Most Christians already own most (if not all) of these books, and if they would simply take the time to read them and put the various principles into practice, there would be no lack of true Christian "leadership" in the world today.
Sadly, most Christians do not read these 5 books in search of leadership advice, nor do they put into practice Jesus' commands to wash feet, love enemies, serve others, and place the needs of others above their own.
Instead, most Christians are obsessed with a more worldly style of leadership that involves hierarchical authority and exerts power over other people rather than exerting the "power under" form of loving service exemplified by Jesus and His Apostles.
In these 5 books, Jesus spends all of his time talking about "followership" or "discipleship". In fact, all of his best teaching on "leadership" actually has to do with "followership" since in the Kingdom of God the greatest among us is the servant of all.
If you start to notice someone talking too much about leadership and not actually doing any actual serving of others, then you're probably not dealing with a Christian leader.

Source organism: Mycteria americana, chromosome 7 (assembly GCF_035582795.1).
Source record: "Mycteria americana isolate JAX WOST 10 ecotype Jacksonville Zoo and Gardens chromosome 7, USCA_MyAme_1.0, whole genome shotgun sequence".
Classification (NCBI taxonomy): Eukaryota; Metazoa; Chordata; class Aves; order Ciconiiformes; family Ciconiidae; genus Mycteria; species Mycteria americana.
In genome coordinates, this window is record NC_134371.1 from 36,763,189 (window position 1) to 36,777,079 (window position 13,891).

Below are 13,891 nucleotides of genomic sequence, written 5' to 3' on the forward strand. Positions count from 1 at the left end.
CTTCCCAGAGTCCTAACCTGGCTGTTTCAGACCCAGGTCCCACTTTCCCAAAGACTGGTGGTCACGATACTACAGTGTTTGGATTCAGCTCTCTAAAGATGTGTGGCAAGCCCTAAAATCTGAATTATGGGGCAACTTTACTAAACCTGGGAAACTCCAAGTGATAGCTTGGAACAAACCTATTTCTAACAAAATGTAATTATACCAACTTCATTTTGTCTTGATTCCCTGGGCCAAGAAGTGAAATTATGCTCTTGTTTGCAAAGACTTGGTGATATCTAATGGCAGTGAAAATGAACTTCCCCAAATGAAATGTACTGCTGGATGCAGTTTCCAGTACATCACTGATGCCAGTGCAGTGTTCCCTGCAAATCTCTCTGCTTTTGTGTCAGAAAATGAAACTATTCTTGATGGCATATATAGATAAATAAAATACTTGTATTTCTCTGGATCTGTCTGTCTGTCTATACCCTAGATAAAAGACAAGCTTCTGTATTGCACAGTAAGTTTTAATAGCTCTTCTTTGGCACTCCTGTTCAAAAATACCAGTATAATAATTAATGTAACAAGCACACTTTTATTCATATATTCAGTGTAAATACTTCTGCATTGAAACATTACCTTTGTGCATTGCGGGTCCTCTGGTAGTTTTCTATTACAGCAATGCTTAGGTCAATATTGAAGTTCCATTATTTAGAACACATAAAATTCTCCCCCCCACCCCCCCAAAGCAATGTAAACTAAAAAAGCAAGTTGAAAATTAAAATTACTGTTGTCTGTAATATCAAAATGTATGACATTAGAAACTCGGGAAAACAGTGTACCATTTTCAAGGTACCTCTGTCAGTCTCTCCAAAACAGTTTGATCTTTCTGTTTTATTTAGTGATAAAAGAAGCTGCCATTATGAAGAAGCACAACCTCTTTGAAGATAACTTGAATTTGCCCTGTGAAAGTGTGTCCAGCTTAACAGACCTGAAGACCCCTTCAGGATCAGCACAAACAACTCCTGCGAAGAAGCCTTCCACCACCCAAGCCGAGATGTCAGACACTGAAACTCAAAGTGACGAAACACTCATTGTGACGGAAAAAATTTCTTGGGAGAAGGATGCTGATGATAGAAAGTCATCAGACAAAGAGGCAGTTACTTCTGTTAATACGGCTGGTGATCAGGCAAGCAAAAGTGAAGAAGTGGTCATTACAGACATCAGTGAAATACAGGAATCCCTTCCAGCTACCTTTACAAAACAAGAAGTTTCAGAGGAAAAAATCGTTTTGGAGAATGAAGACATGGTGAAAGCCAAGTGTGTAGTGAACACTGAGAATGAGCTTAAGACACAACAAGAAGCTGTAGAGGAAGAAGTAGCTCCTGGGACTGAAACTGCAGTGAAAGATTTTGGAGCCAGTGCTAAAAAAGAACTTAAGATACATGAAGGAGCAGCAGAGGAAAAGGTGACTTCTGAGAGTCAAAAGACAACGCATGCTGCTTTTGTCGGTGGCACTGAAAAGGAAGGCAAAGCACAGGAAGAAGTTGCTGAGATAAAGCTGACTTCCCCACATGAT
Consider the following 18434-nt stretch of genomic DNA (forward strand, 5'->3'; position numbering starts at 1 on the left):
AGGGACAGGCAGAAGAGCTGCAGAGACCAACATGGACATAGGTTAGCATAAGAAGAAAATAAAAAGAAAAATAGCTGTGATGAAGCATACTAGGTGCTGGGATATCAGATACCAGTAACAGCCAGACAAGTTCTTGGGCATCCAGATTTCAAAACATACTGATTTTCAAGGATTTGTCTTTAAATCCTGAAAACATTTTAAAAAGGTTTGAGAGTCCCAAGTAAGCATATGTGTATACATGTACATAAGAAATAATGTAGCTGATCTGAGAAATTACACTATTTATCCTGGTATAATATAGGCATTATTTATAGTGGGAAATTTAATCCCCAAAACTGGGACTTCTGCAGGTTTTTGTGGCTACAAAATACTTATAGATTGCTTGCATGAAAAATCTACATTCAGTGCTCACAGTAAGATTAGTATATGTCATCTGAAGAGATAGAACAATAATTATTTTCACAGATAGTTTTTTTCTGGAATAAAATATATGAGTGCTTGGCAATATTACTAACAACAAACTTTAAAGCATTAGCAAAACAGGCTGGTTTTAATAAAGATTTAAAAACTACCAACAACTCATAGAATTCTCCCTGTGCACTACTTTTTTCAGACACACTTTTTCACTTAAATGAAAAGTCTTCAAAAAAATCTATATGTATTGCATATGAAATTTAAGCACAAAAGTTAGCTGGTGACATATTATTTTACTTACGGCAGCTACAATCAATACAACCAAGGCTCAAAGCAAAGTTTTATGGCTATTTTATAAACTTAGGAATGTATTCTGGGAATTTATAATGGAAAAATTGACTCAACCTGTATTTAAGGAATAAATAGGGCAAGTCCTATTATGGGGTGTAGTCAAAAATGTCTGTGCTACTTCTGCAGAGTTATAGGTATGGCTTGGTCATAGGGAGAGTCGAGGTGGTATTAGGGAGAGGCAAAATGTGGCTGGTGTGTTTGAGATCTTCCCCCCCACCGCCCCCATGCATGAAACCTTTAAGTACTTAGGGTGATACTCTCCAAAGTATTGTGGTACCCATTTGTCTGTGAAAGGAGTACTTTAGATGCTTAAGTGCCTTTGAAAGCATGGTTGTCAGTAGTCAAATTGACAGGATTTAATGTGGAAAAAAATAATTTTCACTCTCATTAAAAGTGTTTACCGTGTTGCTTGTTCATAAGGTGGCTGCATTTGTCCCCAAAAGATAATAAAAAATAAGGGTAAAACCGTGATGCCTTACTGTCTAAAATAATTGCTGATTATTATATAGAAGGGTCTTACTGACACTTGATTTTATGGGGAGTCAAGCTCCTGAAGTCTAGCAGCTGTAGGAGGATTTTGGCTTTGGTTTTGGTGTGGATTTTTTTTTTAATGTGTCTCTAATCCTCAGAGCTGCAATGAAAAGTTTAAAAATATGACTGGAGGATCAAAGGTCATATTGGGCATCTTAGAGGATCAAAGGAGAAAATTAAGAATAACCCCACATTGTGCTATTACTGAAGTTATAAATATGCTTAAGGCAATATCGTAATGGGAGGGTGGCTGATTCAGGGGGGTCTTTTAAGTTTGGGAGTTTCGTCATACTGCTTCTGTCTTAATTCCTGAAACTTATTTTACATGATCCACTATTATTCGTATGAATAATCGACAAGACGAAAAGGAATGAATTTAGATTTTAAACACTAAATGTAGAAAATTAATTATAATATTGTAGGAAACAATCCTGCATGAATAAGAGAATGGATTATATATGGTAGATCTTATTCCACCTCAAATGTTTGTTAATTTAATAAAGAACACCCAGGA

Real Christian leaders do not spend all their time talking about leadership. Instead, they quietly continue to follow Jesus, serve others, and love the people right in front of them.
Someone wisely noted that "Leadership is all about making more leaders, not creating more followers" and that is the problem with "Leadership" as we know it. The emphasis is always on being the leader - or "the one in charge". Is that what we see in the Gospels? No, it's not. What we see is Jesus' emphasis on following Him, and on teaching others to follow Him, too.
The Great Commission is not for us to "Go into all the world and make leaders". Our calling is to go into all the world and make more disciples (followers of Jesus), who in turn teach others how to follow - not to become leaders.